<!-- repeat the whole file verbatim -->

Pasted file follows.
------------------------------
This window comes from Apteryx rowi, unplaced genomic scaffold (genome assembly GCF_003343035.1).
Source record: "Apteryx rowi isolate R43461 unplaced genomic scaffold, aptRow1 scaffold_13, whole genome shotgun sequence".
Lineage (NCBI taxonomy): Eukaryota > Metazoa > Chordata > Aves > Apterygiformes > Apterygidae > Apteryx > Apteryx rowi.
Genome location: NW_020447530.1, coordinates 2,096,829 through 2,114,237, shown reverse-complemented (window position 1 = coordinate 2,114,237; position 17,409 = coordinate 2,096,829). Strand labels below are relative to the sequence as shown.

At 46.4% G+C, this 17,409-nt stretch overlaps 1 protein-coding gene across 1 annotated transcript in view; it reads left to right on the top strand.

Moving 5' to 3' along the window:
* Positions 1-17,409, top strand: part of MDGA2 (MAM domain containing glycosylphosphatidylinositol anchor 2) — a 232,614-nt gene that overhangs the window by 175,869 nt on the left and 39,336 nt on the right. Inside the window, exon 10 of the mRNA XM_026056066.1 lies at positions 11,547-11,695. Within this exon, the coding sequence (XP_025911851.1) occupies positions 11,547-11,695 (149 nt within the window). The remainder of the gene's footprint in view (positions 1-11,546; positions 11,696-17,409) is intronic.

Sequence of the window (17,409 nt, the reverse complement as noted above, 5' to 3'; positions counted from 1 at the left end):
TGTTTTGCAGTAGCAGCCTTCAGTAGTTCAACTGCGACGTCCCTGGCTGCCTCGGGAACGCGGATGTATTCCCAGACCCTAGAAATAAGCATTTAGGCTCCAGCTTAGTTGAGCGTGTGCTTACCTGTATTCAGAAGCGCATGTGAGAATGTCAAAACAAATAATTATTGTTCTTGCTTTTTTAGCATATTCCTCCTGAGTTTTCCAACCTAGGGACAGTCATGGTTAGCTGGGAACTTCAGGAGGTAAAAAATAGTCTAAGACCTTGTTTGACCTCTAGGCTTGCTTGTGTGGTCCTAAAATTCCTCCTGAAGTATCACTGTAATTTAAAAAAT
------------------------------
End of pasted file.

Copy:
This window comes from Apteryx rowi, unplaced genomic scaffold (genome assembly GCF_003343035.1).
Source record: "Apteryx rowi isolate R43461 unplaced genomic scaffold, aptRow1 scaffold_13, whole genome shotgun sequence".
Lineage (NCBI taxonomy): Eukaryota > Metazoa > Chordata > Aves > Apterygiformes > Apterygidae > Apteryx > Apteryx rowi.
Genome location: NW_020447530.1, coordinates 2,096,829 through 2,114,237, shown reverse-complemented (window position 1 = coordinate 2,114,237; position 17,409 = coordinate 2,096,829). Strand labels below are relative to the sequence as shown.

At 46.4% G+C, this 17,409-nt stretch overlaps 1 protein-coding gene across 1 annotated transcript in view; it reads left to right on the top strand.

Moving 5' to 3' along the window:
* Positions 1-17,409, top strand: part of MDGA2 (MAM domain containing glycosylphosphatidylinositol anchor 2) — a 232,614-nt gene that overhangs the window by 175,869 nt on the left and 39,336 nt on the right. Inside the window, exon 10 of the mRNA XM_026056066.1 lies at positions 11,547-11,695. Within this exon, the coding sequence (XP_025911851.1) occupies positions 11,547-11,695 (149 nt within the window). The remainder of the gene's footprint in view (positions 1-11,546; positions 11,696-17,409) is intronic.

Sequence of the window (17,409 nt, the reverse complement as noted above, 5' to 3'; positions counted from 1 at the left end):
TGTTTTGCAGTAGCAGCCTTCAGTAGTTCAACTGCGACGTCCCTGGCTGCCTCGGGAACGCGGATGTATTCCCAGACCCTAGAAATAAGCATTTAGGCTCCAGCTTAGTTGAGCGTGTGCTTACCTGTATTCAGAAGCGCATGTGAGAATGTCAAAACAAATAATTATTGTTCTTGCTTTTTTAGCATATTCCTCCTGAGTTTTCCAACCTAGGGACAGTCATGGTTAGCTGGGAACTTCAGGAGGTAAAAAATAGTCTAAGACCTTGTTTGACCTCTAGGCTTGCTTGTGTGGTCCTAAAATTCCTCCTGAAGTATCACTGTAATTTAAAAAAT